As we pass Labor Day, it is a good day to look at the changing labor force in the US, and how that affects startups. In April, I wrote about 'Virtual Workers as a Start-Up Resource' and the trends we saw then have accelerated. Independent workers make up 30% of the nation's workforce, according to the Freelancers Union.
I spoke with Gary Swart, CEO of ODesk (#286 on the INC 500), a marketplace for online workers and companies that hire them. With over 715,000 contractors and 215,000 employers, ODesk shows an increase (up until the past quarter) (correction) of Small and Medium-sized Businesses (SMBs) utilizing contractors via their online marketplace. They report that contractor earnings were up 82% from this time last year. The average overall rates that ODesk contractors make is pretty low compared to US minimum wage – but that reflects the global nature of their business, said Swart. "Jobs like software development have a much higher average cost-per-hour, and you can see US rates in the stats [above].'
'Demand for tech skills is very active and always has been,' said Swart. 'Early adopters are there, and things can be done internationally. New products like mobile development, Photoshop (with special interest around latest release), iPhone, iPad and Android development [are popular]. We're also seeing a spike for project management – up 70% for this skill set. If I'm hiring a team of remote workers, I'd like to be in control, but have someone to manage the project. Lots of start-ups are hiring teams of developers all managed by a single resource.'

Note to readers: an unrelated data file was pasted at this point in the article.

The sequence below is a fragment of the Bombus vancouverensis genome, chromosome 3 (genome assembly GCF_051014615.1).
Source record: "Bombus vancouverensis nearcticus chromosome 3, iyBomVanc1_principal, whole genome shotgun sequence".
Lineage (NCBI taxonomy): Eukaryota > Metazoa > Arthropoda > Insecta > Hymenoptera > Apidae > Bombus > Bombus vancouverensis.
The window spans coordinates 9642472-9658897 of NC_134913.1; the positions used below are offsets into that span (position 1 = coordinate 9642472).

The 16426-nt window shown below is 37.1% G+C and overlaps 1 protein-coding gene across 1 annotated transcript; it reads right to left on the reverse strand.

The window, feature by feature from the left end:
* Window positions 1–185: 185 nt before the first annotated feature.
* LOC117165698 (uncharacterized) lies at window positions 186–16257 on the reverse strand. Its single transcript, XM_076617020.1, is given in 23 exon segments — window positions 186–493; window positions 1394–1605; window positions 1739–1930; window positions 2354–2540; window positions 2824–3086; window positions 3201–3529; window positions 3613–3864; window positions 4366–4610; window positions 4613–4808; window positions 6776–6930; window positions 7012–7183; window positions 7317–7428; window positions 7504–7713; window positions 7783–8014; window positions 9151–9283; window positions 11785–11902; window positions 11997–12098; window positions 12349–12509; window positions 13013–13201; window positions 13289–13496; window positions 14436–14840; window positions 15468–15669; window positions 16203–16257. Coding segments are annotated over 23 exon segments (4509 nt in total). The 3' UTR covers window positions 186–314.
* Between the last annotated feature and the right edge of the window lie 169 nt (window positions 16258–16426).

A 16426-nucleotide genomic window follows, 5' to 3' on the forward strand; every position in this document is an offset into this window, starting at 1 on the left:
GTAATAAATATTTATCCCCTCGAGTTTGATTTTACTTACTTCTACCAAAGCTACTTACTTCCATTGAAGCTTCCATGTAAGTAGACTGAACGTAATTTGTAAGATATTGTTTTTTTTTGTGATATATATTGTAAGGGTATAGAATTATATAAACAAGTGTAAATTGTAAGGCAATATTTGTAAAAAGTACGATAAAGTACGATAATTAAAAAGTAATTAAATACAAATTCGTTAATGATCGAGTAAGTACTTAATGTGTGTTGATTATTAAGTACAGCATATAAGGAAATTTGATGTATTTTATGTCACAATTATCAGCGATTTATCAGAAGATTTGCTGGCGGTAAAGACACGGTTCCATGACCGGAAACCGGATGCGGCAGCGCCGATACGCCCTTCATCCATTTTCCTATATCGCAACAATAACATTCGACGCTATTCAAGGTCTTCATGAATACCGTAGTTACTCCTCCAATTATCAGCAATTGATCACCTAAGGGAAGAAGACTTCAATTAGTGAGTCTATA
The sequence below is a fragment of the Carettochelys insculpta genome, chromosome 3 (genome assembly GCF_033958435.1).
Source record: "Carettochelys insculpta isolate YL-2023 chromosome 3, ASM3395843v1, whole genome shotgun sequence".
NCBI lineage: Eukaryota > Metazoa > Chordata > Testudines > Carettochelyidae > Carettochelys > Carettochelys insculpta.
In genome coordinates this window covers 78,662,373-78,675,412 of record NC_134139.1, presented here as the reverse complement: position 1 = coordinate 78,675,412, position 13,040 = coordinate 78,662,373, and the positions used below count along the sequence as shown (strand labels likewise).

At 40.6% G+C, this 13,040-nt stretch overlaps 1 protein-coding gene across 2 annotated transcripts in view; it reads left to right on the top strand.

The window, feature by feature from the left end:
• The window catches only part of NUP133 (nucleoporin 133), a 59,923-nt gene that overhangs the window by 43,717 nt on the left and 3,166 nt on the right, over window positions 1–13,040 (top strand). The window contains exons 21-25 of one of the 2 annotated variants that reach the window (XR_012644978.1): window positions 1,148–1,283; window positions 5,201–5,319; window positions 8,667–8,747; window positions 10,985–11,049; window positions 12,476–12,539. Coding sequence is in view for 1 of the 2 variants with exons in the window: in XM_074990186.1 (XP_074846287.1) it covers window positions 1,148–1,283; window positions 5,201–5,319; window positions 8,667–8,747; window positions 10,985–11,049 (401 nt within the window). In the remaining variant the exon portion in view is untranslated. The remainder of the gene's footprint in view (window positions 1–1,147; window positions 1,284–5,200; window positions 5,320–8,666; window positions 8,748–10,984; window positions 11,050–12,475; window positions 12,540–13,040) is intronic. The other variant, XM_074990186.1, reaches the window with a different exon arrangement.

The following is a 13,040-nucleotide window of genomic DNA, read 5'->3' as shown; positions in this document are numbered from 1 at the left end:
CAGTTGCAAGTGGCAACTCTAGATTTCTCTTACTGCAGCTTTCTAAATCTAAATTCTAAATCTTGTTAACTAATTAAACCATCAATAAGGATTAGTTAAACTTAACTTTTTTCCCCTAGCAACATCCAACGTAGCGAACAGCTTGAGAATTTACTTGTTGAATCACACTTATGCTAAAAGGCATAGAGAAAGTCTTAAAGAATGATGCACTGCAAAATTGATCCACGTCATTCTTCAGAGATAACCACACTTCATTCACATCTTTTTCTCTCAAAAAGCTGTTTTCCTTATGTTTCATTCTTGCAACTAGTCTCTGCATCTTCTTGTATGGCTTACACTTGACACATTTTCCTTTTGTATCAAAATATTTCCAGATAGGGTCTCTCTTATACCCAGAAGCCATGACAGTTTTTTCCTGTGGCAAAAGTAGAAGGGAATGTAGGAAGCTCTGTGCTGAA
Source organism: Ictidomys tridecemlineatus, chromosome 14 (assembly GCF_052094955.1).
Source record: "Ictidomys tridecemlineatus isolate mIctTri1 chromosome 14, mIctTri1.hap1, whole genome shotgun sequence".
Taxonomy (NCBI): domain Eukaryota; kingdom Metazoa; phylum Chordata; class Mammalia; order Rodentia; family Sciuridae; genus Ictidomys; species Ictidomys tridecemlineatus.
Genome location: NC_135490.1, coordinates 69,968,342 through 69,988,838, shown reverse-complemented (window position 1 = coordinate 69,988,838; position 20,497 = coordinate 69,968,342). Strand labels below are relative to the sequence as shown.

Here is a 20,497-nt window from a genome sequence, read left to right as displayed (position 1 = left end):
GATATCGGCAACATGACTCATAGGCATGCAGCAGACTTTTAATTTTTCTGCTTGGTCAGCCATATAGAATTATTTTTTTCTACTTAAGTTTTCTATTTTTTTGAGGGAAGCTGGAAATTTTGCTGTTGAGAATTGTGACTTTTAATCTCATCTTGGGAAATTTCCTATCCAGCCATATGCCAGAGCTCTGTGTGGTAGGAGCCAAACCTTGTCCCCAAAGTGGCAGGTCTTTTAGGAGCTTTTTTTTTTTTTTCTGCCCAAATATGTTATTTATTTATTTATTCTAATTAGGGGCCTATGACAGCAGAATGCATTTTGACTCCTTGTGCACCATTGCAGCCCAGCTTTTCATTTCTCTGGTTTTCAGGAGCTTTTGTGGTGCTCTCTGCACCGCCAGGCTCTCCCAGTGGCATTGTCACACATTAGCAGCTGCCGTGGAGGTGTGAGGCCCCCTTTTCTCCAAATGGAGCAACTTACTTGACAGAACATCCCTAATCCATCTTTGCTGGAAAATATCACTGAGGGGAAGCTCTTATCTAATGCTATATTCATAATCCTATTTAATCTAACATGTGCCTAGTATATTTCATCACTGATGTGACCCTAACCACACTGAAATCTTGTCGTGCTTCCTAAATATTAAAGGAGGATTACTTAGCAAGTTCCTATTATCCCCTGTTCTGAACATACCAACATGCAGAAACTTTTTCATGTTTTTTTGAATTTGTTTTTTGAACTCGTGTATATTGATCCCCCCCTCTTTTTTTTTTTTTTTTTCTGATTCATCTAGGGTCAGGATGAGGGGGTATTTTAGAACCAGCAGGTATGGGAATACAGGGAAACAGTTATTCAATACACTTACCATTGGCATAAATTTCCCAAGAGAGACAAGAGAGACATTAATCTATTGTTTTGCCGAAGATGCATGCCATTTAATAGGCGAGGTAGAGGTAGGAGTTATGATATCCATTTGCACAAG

Swart also told me that Search Engine Optimization, Search Engine Marketing and Social Media Optimization are all marketing functions that small companies are outsourcing via ODesk. Additionally, many are now trying 'home-shoring' instead of off-shoring. They are using talent here in the US to get jobs done. 'Our growth in the US has been spectacular. We hit a low for wages in January 2009 but the average has risen about 20% since then.'
As noted in the previous article, trust is often difficult when you're outsourcing a job, but ODesk provides feedback and reputation scores. It also lets you pay workers as complete contractors using a W9, or as employees with benefits using a W2 system. Your company pays ODesk and they handle the taxes and payments without you having to manage that. ODesk takes a percentage of the paid hourly rate, and to contractor it offers guaranteed payments. Via their team room platform, employers can see what contractors are working on at any time, via screen shots. There is significant growth in this outsourcing market – ODesk reports an increase of 2% per week in hours contractors are billing, and the company's growth is up 500%.
At press time I received some stats from ODesk competitor ELance that confirm this growth – they note '62% of service providers stated that their income has increased in the past 12 months and 58% feel that they will find more online work in the coming 12 months.'
Has your startup used outsourced labor via ODesk or a similar site to save money or find skills you couldn't find locally? Let us know how it went in the comments below.